Annual evidence of moisture limitations at treeline in the Sangre de Cristo Mountains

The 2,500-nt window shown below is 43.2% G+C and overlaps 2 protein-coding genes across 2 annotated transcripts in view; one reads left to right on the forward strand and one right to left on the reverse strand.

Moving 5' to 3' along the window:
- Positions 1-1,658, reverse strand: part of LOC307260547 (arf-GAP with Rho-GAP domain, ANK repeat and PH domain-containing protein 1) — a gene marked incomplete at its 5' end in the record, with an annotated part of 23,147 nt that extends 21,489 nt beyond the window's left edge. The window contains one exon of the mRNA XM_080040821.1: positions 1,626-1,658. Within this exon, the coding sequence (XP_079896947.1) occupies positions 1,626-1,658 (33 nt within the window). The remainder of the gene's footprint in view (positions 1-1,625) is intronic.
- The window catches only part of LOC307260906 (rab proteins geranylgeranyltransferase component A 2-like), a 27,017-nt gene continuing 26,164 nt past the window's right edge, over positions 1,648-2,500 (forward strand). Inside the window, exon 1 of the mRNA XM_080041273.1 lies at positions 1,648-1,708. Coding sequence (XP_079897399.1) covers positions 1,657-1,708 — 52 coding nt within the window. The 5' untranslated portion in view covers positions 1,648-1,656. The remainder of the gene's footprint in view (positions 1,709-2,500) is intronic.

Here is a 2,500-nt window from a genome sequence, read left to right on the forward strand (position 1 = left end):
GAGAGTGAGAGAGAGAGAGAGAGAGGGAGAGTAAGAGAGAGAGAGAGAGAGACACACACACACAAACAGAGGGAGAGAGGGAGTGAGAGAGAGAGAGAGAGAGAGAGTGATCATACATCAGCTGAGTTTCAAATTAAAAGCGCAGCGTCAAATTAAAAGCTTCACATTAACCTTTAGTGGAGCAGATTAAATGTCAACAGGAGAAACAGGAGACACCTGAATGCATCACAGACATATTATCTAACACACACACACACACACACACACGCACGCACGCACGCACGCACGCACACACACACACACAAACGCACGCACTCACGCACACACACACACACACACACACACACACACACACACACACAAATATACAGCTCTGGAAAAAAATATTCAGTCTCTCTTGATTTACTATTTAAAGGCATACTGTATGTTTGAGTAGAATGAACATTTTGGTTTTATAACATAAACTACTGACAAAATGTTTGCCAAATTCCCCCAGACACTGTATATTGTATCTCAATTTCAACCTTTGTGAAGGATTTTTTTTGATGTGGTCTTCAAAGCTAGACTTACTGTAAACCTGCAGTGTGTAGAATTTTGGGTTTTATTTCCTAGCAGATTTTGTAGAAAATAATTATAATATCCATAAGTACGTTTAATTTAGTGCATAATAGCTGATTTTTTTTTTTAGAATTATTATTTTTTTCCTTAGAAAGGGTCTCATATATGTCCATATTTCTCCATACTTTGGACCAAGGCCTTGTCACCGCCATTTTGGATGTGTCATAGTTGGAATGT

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This study is focused on capturing a recent regeneration patterns on an annual level over the landscape of the Sangre de Cristo (SDC) mountain range. Modern temperature trends (post-1945) of this area are dominated by sharp rises in minimum temperature during the warm and cool seasons. Coincidentally, the onset of heat-induced drought stress is impacting trees throughout the mountain forest belt, though research is lacking across broad spatial scales at treeline. I used dendroecological techniques to destructively sample seedlings on contrasting north and south facing slopes at upper treeline in the SDC to investigate moisture interactions at treeline. I hypothesized that if patterns of tree regeneration are primarily driven by temperature, then I would expect seedling establishment to be more abundant on south-facing slopes. Alternatively, if heat induced drought stress is an important driver, I would expect seedling establishment to be more confined to north-facing slopes. Results show that seedling establishment is significantly (p < 0.01) favored on north-facing slopes (n=169) verses south-facing slopes (n = 66). These seedlings are also significantly younger (p < 0.05) and smaller (p < 0.01) than their counterparts on south-facing slopes. The relationship between climate and annual establishment patters were investigated to identify any important drivers. Results show that there is a negative relationship between drought conditions and establishment events. Across all sites (n=6) and slope aspects, there was no establishment found after 2009, possibly indicating a minimum threshold has been surpassed and conditions are no longer suitable to regeneration above treeline. This indicates the possibility of moisture limitations at treeline and brings into question the future structure and extent of the upper forest border under a warmer and drier climate.
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